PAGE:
Brian Bailey Preface to the Revised Edition

Elephants in NYC III: Fire, Meet Brimstone

The third night of the Republican Convention featured Democratic Senator Zell Miller and Vice President Dick Cheney. If you're following along with my day one and day two reports, here's where we stand:

Day One: Bush deserves a chance
Day Two: He's not crazy, really!
Day Three: Kerry is

Of course, I'm simplifying a bit. The Republicans decided to go with the traditional convention approach by having the third night be the most aggressive attack on the opponent. I've read that Republicans are comfortable with attacking Kerry rather heavily because the president is fully defined in most American's minds, whereas Kerry is still in the middle of that process. If it's up to Zell Miller, I'm fairly certain most voters wouldn't allow Kerry to coach a little league team by the time the campaign is over.

I'm very curious to see how this evening played out with the undecided voter, particularly the recycling suburbanites. Miller's speech was certainly passionate, but it was also undeniably angry and fairly personal in its attacks. I can't help but compare it to Pat Buchanan's speech in 1992, in tone if not content. I completely understand his frustration with his party, but don't how that anger comes across on television. Obviously, the converted were thrilled, and thrilling the converted is certainly an essential part of a convention, but if someone tuned in on Monday and was persuaded to give Bush and the Republicans a chance over the next two days, he or she may be a bit more uncomfortable tonight.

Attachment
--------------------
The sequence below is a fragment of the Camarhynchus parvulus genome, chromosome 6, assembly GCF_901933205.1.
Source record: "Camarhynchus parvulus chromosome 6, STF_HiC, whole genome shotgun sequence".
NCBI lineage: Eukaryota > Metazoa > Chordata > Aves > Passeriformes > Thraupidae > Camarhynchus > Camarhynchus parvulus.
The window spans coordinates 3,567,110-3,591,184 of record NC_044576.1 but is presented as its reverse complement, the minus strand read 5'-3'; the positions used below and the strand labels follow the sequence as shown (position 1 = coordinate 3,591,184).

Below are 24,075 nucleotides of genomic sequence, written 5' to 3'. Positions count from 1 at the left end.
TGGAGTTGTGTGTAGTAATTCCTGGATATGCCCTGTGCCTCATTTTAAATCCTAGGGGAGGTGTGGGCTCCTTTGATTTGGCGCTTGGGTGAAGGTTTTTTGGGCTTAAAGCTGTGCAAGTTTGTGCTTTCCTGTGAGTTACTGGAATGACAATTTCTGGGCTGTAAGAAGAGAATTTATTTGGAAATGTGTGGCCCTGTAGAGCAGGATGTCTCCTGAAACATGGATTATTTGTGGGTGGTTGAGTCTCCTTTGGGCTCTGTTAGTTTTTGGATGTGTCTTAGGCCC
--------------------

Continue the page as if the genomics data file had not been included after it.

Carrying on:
Cheney's speech was very much what I would expect. Each one is of the same style and delivery as the last; only the content changes. I believe he increased the number of people who would consider voting for Bush in 2000, simply by his stature, experience, and forceful personality. In this election, he doesn't broaden the party, but he does hold together the base. This evening, he did a fine job of coming across as clear and confident, particularly while delivery the best line of the night:

Senator Kerry says he sees two Americas. It makes the whole thing mutual - America sees two John Kerrys.